They say: "The lightest, most powerful CRF250R yet!" We say: "250? We thought this was
If ever there was a bike that would have benefited from fuel injection, it was the 2006-'09 Honda CRF250R. Even with its phenomenal chassis and light handling, the previous 250R was held back by its lack of fueling refinement, notorious for bogging and a bear to jet right. Thank goodness for the 2010 CRF250R.
The new 250R is the first production quarter-liter motocrosser to be delivered with EFI, and it's a wonderful thing. The Honda PFM-FI (Programmed Fuel Management Fuel Injection) works flawlessly, metering fuel through the Keihin 50mm throttle body for smooth, precise throttle response. The bike barks, yips, growls and purrs at your command-just wiggle your throttle hand and listen. It's immediate, predictable, functional and fun. It's more efficient, too: With the perfect air/fuel ratio provided at all times, no fuel is wasted, so the new 250R can run just as long in spite of its gas tank measuring .4 of a gallon smaller than last year.
EFI isn't the only change for 2010. The 250R was redesigned from the dirt up, and uses many of the same components and technology as its 450cc sibling. In fact, almost everything you see on the two bikes is interchangeable. Some 95 percent of the frame is identical, with only the engine cradle and motor mounts being modified to hold the 250cc mill and optimize chassis balance. Engine updates include Honda's latest Unicam cylinder head, which contributes to a shorter engine for better mass centralization while maintaining the high-rev capabilities of a DOHC design. The '09 model's dual exhaust has been scrapped, replaced by a traditional single pipe with a shorter header that brings the muffler forward, closer to the bike's center of gravity.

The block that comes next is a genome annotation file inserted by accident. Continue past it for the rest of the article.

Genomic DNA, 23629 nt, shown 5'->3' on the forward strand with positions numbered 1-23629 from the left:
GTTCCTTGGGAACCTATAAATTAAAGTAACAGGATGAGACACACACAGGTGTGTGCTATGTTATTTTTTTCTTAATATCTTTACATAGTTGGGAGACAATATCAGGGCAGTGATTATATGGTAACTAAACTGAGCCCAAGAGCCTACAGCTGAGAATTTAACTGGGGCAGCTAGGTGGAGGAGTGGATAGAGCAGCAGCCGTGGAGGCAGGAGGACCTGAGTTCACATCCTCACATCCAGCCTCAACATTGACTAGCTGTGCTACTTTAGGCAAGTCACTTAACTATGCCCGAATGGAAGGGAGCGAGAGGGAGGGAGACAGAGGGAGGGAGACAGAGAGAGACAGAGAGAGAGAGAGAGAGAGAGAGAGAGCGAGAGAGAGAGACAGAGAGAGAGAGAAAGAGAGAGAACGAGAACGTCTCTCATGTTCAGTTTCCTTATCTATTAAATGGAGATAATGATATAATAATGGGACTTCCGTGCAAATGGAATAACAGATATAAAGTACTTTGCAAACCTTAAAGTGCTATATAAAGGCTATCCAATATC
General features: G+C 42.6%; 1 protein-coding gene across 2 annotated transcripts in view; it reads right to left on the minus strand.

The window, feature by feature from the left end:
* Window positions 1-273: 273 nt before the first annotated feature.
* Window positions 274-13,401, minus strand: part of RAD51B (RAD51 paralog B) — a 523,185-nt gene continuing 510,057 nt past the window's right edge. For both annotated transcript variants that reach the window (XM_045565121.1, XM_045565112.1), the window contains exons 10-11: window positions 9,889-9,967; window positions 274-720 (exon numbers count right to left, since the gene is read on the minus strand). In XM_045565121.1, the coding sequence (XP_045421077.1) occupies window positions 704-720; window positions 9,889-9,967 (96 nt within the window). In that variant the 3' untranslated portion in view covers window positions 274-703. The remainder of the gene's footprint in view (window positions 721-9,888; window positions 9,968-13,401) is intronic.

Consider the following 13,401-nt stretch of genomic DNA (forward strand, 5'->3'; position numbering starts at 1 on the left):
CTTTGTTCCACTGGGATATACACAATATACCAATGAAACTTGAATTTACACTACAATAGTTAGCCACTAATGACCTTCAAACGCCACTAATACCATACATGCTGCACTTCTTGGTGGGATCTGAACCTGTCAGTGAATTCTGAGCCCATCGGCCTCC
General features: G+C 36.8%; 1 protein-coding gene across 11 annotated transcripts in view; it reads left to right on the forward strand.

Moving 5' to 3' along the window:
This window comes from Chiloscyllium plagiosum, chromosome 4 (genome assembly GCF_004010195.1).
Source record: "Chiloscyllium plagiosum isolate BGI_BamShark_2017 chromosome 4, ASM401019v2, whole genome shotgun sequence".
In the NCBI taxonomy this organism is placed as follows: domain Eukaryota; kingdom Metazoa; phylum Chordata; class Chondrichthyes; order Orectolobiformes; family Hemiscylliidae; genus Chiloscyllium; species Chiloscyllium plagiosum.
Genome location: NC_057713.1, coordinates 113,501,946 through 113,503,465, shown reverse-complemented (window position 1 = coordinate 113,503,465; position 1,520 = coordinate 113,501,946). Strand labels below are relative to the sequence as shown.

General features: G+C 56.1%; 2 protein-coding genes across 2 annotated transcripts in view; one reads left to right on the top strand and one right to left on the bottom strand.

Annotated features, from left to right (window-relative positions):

The CRF250R's crisp throttle response rivals that of earlier two-stroke machines. Although
Those engine updates make a big difference in performance. The 250R makes serious power from the midrange right on up to the 13,500-rpm rev limiter. And it delivers it quickly without running out of steam; it doesn't rev out and beg for a shift like the '09 model. Rather, the new bike is equally happy to pull a tall gear or tickle the rev limiter. On the racetrack, the directness of EFI takes center stage. It doesn't stumble down the straights or hiccup on landings. And with zero hesitation out of turns, it functions as precisely as you do.
In terms of handling, the 250R is quick-steering and ultra-light-feeling. The bike turns into corners intuitively and settles in nicely. It's light and flickable in the air and highly responsive to rider input. The new Showa suspension works very well; maybe even better than the Kayaba bits on the 450R.
The 2010 CRF250R is well-behaved in tight turns and on full-throttle straights-and everywhere in between.